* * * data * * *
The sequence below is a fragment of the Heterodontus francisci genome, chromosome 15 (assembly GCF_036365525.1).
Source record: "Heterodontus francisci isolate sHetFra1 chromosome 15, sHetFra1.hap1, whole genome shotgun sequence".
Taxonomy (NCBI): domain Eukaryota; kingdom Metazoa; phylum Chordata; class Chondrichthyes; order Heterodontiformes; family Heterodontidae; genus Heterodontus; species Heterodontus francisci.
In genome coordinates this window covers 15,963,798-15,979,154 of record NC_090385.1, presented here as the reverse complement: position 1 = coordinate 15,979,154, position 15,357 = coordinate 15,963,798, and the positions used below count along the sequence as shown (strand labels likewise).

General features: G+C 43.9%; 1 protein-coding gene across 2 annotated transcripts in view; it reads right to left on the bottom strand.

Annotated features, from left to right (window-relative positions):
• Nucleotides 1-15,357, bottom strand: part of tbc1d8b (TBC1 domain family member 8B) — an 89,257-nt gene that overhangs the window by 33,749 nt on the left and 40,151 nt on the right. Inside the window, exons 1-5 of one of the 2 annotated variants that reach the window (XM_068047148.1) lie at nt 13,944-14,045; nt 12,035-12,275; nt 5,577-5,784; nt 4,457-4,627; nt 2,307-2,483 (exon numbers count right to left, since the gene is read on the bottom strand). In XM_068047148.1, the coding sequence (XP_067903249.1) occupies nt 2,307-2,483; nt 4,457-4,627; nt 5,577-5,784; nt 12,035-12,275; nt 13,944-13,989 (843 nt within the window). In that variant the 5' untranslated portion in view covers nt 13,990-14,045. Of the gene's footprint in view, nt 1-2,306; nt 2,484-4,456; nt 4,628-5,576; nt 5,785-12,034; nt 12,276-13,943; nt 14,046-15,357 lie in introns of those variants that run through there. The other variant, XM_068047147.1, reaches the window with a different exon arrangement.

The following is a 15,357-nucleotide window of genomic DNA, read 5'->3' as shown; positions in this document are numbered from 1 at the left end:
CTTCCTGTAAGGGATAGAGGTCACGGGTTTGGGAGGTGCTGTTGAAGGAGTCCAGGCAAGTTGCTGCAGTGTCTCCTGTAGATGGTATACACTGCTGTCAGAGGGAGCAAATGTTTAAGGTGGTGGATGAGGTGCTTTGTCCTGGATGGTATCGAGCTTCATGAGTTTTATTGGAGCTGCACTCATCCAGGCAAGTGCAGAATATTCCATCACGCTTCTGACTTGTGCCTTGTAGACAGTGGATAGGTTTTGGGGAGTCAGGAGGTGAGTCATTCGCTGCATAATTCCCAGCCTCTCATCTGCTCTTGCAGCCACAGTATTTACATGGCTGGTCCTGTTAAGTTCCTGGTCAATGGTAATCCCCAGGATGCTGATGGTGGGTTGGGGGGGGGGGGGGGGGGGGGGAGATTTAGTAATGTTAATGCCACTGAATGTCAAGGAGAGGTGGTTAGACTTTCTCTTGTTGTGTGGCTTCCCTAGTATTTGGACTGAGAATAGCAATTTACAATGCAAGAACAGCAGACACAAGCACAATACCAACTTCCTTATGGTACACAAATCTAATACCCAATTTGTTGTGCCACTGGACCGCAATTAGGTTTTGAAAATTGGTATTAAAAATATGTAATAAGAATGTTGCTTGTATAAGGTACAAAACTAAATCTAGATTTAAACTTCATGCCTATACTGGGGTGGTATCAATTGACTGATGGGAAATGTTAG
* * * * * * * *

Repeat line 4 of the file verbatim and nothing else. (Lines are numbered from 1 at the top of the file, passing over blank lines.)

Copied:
In genome coordinates this window covers 15,963,798-15,979,154 of record NC_090385.1, presented here as the reverse complement: position 1 = coordinate 15,979,154, position 15,357 = coordinate 15,963,798, and the positions used below count along the sequence as shown (strand labels likewise).